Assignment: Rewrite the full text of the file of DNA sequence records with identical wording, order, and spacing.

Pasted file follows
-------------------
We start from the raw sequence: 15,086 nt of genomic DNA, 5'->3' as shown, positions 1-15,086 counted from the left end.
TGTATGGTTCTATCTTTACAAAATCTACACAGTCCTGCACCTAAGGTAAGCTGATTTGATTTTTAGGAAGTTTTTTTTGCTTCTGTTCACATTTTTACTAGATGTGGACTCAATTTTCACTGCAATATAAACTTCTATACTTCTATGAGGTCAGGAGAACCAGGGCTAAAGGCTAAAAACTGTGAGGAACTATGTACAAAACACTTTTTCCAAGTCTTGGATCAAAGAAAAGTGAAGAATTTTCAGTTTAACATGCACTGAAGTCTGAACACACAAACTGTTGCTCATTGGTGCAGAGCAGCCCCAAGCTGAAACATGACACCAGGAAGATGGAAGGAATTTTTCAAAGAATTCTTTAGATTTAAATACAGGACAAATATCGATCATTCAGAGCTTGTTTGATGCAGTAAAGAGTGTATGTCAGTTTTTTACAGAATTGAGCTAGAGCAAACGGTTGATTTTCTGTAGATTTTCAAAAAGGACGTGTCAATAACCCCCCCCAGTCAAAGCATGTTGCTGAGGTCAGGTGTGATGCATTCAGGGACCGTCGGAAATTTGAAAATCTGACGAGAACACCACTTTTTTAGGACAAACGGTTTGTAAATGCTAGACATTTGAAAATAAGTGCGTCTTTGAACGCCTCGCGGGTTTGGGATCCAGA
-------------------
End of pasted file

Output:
We start from the raw sequence: 15,086 nt of genomic DNA, 5'->3' as shown, positions 1-15,086 counted from the left end.
TGTATGGTTCTATCTTTACAAAATCTACACAGTCCTGCACCTAAGGTAAGCTGATTTGATTTTTAGGAAGTTTTTTTTGCTTCTGTTCACATTTTTACTAGATGTGGACTCAATTTTCACTGCAATATAAACTTCTATACTTCTATGAGGTCAGGAGAACCAGGGCTAAAGGCTAAAAACTGTGAGGAACTATGTACAAAACACTTTTTCCAAGTCTTGGATCAAAGAAAAGTGAAGAATTTTCAGTTTAACATGCACTGAAGTCTGAACACACAAACTGTTGCTCATTGGTGCAGAGCAGCCCCAAGCTGAAACATGACACCAGGAAGATGGAAGGAATTTTTCAAAGAATTCTTTAGATTTAAATACAGGACAAATATCGATCATTCAGAGCTTGTTTGATGCAGTAAAGAGTGTATGTCAGTTTTTTACAGAATTGAGCTAGAGCAAACGGTTGATTTTCTGTAGATTTTCAAAAAGGACGTGTCAATAACCCCCCCCAGTCAAAGCATGTTGCTGAGGTCAGGTGTGATGCATTCAGGGACCGTCGGAAATTTGAAAATCTGACGAGAACACCACTTTTTTAGGACAAACGGTTTGTAAATGCTAGACATTTGAAAATAAGTGCGTCTTTGAACGCCTCGCGGGTTTGGGATCCAGA